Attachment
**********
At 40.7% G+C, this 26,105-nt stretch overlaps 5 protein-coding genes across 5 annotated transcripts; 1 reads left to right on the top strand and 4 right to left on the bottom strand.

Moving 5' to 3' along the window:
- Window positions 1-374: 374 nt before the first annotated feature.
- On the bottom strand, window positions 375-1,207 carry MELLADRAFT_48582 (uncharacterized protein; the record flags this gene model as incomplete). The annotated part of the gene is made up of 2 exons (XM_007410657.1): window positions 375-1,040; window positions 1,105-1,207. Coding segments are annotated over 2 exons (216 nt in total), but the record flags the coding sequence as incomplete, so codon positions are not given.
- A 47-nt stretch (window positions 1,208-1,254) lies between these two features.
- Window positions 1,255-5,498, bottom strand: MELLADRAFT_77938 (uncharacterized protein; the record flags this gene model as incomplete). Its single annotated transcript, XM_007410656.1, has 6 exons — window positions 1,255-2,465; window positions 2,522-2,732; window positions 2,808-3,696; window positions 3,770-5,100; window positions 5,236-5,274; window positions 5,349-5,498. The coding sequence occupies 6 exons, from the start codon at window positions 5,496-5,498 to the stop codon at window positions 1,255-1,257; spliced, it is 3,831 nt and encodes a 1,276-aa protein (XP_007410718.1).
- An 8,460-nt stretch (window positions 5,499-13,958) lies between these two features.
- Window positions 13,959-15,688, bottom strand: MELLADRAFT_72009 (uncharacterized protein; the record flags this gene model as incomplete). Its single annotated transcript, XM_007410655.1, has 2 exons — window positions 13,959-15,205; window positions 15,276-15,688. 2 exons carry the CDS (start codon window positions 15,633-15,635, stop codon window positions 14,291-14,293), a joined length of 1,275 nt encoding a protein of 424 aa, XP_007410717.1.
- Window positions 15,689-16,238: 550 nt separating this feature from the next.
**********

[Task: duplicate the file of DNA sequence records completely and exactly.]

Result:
At 40.7% G+C, this 26,105-nt stretch overlaps 5 protein-coding genes across 5 annotated transcripts; 1 reads left to right on the top strand and 4 right to left on the bottom strand.

Moving 5' to 3' along the window:
- Window positions 1-374: 374 nt before the first annotated feature.
- On the bottom strand, window positions 375-1,207 carry MELLADRAFT_48582 (uncharacterized protein; the record flags this gene model as incomplete). The annotated part of the gene is made up of 2 exons (XM_007410657.1): window positions 375-1,040; window positions 1,105-1,207. Coding segments are annotated over 2 exons (216 nt in total), but the record flags the coding sequence as incomplete, so codon positions are not given.
- A 47-nt stretch (window positions 1,208-1,254) lies between these two features.
- Window positions 1,255-5,498, bottom strand: MELLADRAFT_77938 (uncharacterized protein; the record flags this gene model as incomplete). Its single annotated transcript, XM_007410656.1, has 6 exons — window positions 1,255-2,465; window positions 2,522-2,732; window positions 2,808-3,696; window positions 3,770-5,100; window positions 5,236-5,274; window positions 5,349-5,498. The coding sequence occupies 6 exons, from the start codon at window positions 5,496-5,498 to the stop codon at window positions 1,255-1,257; spliced, it is 3,831 nt and encodes a 1,276-aa protein (XP_007410718.1).
- An 8,460-nt stretch (window positions 5,499-13,958) lies between these two features.
- Window positions 13,959-15,688, bottom strand: MELLADRAFT_72009 (uncharacterized protein; the record flags this gene model as incomplete). Its single annotated transcript, XM_007410655.1, has 2 exons — window positions 13,959-15,205; window positions 15,276-15,688. 2 exons carry the CDS (start codon window positions 15,633-15,635, stop codon window positions 14,291-14,293), a joined length of 1,275 nt encoding a protein of 424 aa, XP_007410717.1.
- Window positions 15,689-16,238: 550 nt separating this feature from the next.